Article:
Wednesday, October 06, 2004

Franchising the Gospel

McDonald's is a franchise. When you go to a McDonald's anywhere in the world, you will see the same signage and the same decor. You will be greeted the same and be offered (usually) the same menu items. McDonald's puts its franchise owners through a 9-month training course, where they learn about McDonald's culture, advertising, expectations, procedures, and best practices. In return for continued support and training, business placement, national advertising (in all different media), name-brand recognition, and coordinated purchasing and supply processes, the franchisee pays the franchisor about 12.5% of sales.

In a way, the Seventh-day Adventist denomination is like a franchise. The franchisee is the pastor. Although the pastor goes through a 27-month training at the seminary, she still has no real knowledge about SDA culture, advertising, expectations, procedures, or best practices. All she has learned is theology and how the teacher did things 20 years ago. When she gets out into the real world, she finds that, even though she sends over 50% of the total receipts to the conference, she receives no business placement. If she's lucky, a church building will already be there. If not, she will have to buy or build one with the meager funds left over after the conference franchise fees are paid. She will get little, or no, ongoing training. She will receive no national advertising, little name-brand recognition (" guys are, like, mormons, right?"), and no coordinated purchasing and supply (except for Sabbath School materials).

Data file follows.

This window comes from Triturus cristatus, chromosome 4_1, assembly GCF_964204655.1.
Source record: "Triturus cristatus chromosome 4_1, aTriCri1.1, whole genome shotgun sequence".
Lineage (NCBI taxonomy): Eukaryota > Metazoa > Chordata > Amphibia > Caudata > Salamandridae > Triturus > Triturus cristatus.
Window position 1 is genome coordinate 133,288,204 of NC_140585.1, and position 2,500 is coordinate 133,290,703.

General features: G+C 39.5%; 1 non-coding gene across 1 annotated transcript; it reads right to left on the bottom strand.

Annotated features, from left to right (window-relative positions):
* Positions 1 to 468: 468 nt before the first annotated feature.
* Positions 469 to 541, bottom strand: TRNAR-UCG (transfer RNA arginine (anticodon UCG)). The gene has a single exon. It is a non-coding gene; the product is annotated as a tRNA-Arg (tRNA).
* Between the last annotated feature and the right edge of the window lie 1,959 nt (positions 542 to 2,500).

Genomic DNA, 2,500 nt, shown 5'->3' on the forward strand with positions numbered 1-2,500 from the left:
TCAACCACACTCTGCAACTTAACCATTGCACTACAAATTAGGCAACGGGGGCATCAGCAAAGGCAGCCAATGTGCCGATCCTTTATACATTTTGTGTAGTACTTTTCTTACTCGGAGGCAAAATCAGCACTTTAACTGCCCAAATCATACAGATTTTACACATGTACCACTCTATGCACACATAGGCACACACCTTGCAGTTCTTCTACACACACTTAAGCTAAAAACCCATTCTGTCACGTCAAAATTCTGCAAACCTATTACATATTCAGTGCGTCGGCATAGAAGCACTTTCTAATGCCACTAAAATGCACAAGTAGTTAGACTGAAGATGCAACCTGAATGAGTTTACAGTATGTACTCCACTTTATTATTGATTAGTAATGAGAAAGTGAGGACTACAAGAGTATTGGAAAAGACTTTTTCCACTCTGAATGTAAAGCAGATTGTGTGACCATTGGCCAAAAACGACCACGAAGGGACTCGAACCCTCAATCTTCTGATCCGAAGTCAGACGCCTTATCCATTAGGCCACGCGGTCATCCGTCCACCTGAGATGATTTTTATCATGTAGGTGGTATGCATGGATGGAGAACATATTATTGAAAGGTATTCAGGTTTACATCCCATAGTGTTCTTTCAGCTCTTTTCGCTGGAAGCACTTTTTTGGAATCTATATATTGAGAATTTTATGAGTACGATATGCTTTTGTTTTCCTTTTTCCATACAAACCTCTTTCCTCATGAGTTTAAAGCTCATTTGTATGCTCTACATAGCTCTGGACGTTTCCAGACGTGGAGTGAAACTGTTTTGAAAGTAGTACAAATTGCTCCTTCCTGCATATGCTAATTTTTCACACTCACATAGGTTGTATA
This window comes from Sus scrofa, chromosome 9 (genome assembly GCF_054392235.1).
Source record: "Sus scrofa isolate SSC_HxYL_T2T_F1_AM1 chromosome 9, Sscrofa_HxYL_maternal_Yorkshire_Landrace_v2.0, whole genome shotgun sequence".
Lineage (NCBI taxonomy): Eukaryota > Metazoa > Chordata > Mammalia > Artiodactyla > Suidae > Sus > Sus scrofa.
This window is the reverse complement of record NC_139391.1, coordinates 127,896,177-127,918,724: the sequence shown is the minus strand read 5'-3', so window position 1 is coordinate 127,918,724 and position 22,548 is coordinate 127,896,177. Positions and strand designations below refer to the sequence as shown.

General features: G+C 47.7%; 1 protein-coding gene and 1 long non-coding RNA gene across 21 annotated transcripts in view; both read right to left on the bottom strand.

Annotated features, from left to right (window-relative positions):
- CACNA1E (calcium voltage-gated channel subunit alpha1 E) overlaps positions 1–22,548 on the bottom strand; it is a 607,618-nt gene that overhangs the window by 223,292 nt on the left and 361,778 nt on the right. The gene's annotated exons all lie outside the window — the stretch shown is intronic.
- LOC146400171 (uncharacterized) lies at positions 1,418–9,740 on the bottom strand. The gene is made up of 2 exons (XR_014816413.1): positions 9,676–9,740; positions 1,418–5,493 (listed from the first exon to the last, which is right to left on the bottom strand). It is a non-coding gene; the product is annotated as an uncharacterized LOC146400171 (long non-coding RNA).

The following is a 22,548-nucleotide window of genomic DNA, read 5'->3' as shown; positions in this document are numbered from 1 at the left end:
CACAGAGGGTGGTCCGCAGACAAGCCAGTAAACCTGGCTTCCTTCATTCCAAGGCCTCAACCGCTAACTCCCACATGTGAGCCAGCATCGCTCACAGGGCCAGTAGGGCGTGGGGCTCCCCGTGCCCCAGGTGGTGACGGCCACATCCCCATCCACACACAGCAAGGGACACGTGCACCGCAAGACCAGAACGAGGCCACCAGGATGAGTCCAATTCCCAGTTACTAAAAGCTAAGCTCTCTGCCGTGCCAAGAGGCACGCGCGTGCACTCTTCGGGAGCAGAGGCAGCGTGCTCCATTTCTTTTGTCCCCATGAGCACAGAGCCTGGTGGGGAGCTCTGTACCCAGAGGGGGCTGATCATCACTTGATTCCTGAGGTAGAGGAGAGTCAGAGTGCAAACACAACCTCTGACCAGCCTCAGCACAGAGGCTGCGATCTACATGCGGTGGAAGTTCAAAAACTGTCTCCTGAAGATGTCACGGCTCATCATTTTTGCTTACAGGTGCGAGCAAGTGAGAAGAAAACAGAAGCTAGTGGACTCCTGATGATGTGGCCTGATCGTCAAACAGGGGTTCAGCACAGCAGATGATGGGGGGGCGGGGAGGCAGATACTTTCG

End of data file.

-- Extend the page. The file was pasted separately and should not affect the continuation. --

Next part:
If the Adventist church were really like a franchise, it would maintain very high standards about signage, appearance, and customer service. It would re-train and re-assess its pastors and fire the ones who could not manage a church. It would develop and constantly refine best practices (the Church Manual contains a few best practices from the 1950s). It would coordinate and lead targeted national advertising campaigns in all different media. It would actually pay for the buildings, since it owns them anyway. It would have national contracts with office equipment and supply companies, to get volume discounts on the goods churches need to maintain the high quality of the franchise culture. And (and perhaps this is the most important thing of all) the church would have an active program to achieve market saturation by opening as many new churches as possible.

No franchisee in his right mind would pay the type of franchise fees that we pay to get so little in return.